Deconstructing TBT and the Gangsta Rapper Story
One of the toughest tasks a media writer faces is trying to report on the institution which employs them.
So, initially, I was going to pass on writing anything about the story on the gangsta rapper who ran from gunplay featured on the front pages of the St. Petersburg Times and TBT*. But then I read an item on the issue on Creative Loafing's Tampa Calling blog that seemed a little off base, so I figured I'd weigh in.
Regular readers may remember I wrote months ago about my dismay over a TBT headline and cobbled-together story which I felt was unduly harsh regarding the suicide of WFLA-Ch. 8 meteorologist John Winter. That item and this more recent controversy speaks to a problem we regularly face in Timesland: What to do when TBT slaps a saucy headline and blurb on a sensitively reported and written story?
As the Loafing item indicates, reporter Ben Montgomery tried hard to write an even handed story about 24-year-old rapper Anthony Blocker, also known as Black Reign, who wrote a song called Gun Shine State but didn't recognize a gunshot when it was fired at his show. As the Times story leaves Blocker, he's admitted hiding in a women's restroom when panic erupted and is struggling to cope with the consequence of knowing a woman was shot to death at the concert.
Unfortunately, the TBT headline -- "Street Cred? Shot"! -- states something that was never directly addressed in the story, amping up the idea that Blocker's real-life response undercut his onstage image. This, it seems, was the reward Blocker got for being honest with Montgomery about what happened.
It's a problem I also had when TBT featured a story I wrote about WFTS reporter Don Germaise, who agreed to provide an interview to a white supremacist in exchange for getting the activist to speak with him on camera. Though I tried hard to keep the story evenhanded, the TBT headline was simply "Idiot," which belied the careful way I laid out facts so viewers could make that judgment for themselves.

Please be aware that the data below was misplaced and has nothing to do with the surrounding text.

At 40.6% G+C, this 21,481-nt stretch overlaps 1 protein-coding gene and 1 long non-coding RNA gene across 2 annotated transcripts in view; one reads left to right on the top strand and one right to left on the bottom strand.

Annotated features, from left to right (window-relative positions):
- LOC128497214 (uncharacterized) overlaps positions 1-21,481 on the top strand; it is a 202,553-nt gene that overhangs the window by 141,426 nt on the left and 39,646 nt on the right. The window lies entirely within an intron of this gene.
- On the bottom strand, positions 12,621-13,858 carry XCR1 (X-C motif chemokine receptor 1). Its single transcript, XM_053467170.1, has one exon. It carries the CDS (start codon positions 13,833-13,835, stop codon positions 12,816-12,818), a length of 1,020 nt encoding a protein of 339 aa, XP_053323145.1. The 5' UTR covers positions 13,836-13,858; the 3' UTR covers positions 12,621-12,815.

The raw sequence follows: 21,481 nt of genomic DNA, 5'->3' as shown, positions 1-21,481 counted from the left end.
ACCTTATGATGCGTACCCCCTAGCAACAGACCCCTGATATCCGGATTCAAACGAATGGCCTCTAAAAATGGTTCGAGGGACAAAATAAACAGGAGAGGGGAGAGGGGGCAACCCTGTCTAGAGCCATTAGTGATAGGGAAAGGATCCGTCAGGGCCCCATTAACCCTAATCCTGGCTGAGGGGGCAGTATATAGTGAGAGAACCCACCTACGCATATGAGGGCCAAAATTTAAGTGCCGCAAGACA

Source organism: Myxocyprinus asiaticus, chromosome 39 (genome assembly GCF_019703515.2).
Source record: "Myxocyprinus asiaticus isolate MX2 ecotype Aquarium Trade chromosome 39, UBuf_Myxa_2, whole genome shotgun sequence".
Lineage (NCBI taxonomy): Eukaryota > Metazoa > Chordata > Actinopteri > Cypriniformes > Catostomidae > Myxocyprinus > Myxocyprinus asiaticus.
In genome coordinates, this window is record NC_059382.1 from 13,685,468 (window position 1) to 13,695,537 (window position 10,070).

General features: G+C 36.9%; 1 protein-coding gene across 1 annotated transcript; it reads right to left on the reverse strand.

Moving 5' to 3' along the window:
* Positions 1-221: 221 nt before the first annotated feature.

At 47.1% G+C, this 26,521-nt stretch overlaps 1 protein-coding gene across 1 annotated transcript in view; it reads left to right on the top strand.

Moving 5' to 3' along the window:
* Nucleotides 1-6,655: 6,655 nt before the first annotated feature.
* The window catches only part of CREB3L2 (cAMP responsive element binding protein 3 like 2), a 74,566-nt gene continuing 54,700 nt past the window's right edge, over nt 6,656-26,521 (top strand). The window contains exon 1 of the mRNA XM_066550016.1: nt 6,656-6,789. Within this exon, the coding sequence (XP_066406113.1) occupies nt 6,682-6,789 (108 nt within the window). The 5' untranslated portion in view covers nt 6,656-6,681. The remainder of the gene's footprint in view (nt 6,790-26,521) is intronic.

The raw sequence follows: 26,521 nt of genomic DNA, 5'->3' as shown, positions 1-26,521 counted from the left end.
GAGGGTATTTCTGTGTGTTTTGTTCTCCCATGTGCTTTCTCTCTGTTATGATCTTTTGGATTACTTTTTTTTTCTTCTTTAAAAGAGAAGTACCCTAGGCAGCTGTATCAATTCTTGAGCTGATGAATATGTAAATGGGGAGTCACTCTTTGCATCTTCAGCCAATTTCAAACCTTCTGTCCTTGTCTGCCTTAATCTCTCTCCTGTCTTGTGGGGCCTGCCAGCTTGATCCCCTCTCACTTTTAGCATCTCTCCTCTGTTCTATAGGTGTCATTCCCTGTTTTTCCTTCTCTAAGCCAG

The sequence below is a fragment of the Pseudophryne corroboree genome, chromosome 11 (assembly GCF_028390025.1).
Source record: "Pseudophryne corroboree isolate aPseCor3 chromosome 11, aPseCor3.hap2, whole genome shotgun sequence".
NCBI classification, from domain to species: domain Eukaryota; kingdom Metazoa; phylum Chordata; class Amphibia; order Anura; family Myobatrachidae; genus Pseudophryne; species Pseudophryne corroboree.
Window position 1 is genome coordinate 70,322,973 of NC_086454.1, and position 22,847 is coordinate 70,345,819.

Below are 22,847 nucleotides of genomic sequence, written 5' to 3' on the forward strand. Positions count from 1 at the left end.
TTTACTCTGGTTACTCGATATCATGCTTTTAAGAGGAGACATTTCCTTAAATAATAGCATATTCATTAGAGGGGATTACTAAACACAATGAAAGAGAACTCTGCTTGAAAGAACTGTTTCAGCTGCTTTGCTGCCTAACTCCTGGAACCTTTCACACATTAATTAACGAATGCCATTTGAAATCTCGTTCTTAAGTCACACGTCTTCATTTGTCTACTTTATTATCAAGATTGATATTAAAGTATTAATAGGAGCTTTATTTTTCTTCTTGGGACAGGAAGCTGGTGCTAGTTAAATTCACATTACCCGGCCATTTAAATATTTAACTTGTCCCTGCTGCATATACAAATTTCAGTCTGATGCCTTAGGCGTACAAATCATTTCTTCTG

Where I part company with Loafing's analysis, is the contention that rappers are held to a different standard than artists in other genres who create songs about negative fictional characters.
One of the reasons the story resonates so powerfully, is that anyone who knows rap music knows some artists go to great lengths to convince fans that they personally live the lives depicted in their songs. Snoop Dogg doesn't claim the player depicted in his songs is a persona; instead, he tells Rolling Stone that he served as a real-life pimp to working prostitutes just a few years ago.
Ben's story shows an artist who was brought face-to-face with the possible consequences of that culture, and as a result, he's questioning many things. Suggesting that this isn't a valid issue feels a bit patronizing; as if rap artists can't be held to account for their obvious behavior.
To me, the real story here is that TBT's headlines, blunt as they are, sum up what many of us are thinking about these stories, anyway. Consumers increasingly want journalism which doesn't tip toe around the story's central message; people want journalism which states obvious truths.
But sometimes being fair to sources means letting the public take that step on their own, if they so choose. And I have a feeling the friction between that old school fairness doctrine and TBT's in-your-face frankness will be a continuing problem, as long as both outlets share stories.